Our hands do a lot of work. They chop veggies, write notes, sort change, punch numbers, and hit the keyboard—not to mention care for loved ones. Unfortunately, they usually don't get the pampering they deserve. The truth is, treating them well can be surprisingly simple. Here natural beauty experts show how daily diet and lifestyle habits (along with a few sumptuous hand care products) can transform even the most neglected hands into works of beauty.

Seek vitamin C–rich foods
In addition to drinking plenty of water, Santa Cruz, California-based dietitian Jocelyn Dubin, MS, RD, also recommends nourishing hands from the inside with foods high in vitamin C. "The body uses vitamin C to make collagen," says Dubin. "Collagen is the fabric of skin, and when there is enough vitamin C to make sufficient collagen, the result is smooth skin." Otherwise you end up with rough and blotchy skin, explains Dubin. To more than satisfy the 60 mg Daily Value recommendation of vitamin C for adults, eat two oranges, 1/2 cup chopped raw red bell pepper, two kiwi fruits, or 1 cup steamed fresh broccoli.

Eat plenty of healthy fats
Foods high in essential fatty acids help provide moisture to skin from the inside out, resulting in a healthy sheen instead of dry, flaky skin. Aim for the recommended Daily Value of 65 grams of fat per day. One medium avocado contains 30 grams of fat, a tablespoon of olive oil supplies 14 grams, and each tablespoon of flaxseed contains 4 grams.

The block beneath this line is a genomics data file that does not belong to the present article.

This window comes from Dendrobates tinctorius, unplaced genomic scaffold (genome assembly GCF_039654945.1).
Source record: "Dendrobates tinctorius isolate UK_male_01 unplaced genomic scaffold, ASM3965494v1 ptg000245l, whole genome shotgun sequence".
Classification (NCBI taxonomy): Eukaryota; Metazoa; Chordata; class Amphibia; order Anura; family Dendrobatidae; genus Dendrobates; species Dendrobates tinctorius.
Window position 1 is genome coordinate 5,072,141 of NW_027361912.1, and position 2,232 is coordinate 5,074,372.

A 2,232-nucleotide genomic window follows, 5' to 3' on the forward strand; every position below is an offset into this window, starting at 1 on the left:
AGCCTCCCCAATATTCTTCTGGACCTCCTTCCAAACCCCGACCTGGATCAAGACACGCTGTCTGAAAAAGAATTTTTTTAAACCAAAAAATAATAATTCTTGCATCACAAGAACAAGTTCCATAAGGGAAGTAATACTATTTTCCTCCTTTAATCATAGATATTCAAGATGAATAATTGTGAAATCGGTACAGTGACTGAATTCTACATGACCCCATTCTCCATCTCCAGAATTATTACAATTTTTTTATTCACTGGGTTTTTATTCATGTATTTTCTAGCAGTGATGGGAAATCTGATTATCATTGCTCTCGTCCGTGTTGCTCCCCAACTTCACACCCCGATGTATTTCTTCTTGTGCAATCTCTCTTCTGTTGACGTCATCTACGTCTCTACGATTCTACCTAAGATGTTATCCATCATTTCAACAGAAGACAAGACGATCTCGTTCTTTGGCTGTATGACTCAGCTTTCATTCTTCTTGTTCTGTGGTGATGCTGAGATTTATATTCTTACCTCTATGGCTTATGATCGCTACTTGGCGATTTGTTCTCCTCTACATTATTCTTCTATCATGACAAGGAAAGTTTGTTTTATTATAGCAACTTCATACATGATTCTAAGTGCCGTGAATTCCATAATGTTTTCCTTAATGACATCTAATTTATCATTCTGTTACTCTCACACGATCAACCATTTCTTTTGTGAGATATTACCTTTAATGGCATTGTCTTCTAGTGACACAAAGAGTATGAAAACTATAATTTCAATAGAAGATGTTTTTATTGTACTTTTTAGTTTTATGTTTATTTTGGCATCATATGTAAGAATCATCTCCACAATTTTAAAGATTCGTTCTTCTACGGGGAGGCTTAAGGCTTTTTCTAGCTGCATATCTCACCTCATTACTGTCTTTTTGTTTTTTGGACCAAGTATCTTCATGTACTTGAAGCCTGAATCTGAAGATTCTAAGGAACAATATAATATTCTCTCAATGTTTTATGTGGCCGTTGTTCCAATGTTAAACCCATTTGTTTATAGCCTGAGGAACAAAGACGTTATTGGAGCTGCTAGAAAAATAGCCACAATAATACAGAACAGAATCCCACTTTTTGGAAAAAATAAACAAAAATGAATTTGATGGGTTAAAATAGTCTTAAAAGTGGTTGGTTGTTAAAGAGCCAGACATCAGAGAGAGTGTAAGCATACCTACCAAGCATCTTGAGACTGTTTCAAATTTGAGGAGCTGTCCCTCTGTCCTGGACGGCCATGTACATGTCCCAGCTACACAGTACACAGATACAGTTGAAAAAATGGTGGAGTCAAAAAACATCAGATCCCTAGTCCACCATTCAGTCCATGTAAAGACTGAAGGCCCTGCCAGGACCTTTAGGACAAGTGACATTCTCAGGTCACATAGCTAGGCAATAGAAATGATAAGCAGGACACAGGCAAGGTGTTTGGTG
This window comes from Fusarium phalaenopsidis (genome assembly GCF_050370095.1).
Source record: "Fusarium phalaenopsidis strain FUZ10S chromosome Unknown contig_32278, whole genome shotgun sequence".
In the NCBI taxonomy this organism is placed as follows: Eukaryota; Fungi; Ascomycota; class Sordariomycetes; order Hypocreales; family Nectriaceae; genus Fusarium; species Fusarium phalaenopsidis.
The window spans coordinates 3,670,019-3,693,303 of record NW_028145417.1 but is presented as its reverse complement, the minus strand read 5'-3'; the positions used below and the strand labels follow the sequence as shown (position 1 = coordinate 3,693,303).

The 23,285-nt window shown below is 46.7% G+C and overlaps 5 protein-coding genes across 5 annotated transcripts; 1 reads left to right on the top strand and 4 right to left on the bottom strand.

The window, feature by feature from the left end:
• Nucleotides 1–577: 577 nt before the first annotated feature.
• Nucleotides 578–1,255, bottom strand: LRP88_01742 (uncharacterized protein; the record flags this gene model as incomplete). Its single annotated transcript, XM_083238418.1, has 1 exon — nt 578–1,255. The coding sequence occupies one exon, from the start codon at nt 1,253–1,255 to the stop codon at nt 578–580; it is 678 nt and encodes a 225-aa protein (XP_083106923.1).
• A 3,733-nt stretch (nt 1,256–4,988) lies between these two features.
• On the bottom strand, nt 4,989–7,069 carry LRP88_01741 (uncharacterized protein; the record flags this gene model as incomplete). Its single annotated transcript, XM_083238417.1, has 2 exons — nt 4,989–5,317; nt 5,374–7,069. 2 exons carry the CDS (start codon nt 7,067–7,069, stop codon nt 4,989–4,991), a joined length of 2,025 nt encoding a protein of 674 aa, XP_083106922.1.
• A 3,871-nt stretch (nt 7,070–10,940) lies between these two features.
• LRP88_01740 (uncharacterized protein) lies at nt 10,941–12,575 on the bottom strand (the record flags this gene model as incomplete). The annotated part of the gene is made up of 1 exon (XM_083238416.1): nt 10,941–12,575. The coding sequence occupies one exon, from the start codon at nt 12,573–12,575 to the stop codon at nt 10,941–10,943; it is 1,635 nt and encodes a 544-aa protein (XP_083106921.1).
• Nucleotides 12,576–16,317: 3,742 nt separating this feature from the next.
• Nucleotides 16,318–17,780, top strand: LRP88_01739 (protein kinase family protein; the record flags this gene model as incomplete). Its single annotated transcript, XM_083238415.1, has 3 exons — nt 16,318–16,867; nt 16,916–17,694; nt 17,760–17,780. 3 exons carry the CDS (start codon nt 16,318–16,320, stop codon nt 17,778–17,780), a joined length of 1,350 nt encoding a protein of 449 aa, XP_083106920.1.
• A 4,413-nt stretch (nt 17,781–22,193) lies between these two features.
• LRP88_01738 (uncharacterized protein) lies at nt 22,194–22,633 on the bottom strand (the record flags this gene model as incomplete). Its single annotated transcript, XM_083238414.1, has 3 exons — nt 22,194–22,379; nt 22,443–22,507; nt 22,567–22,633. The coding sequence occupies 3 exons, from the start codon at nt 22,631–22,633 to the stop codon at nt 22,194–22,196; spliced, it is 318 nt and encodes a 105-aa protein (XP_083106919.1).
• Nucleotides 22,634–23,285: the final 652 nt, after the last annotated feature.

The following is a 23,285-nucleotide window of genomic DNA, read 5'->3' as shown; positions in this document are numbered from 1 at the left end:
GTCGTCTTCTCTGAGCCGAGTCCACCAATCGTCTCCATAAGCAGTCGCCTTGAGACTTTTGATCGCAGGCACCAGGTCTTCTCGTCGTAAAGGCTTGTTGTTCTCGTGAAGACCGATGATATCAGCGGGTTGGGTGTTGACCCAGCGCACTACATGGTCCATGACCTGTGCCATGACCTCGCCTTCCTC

Laura DuPriest, aesthetician and author of Natural Beauty (Prima Lifestyles, 2002), recommends gently exfoliating any dry skin with ingredients from your kitchen. "Make a quick exfoliating scrub by mashing 1 tablespoon sugar with 1/4 cup butter; rub it into the hands for a few minutes, and then wipe it away," says DuPriest. "This scrub can be used once a week to soften hands, ease dry skin, and help better absorb moisturizers."

Moisturize with healing ingredients
Harsh weather, soaps and cleansers, and even plain old hot water can strip your hands of their natural protective oils, leaving them rough, dry, and scaly. Fortunately, drinking plenty of water, eating nourishing foods, and using topical moisturizers can replenish them (see "5 Everyday Hand Savers," below). "It's especially beneficial after bathing to apply healing olive oil, canola oil, almond oil, or lavender essential oil to lock in moisture," says DuPriest.

Santa Cruz, California-based freelance writer and food scientist Adina Licht did not abuse her hands during the making of this article.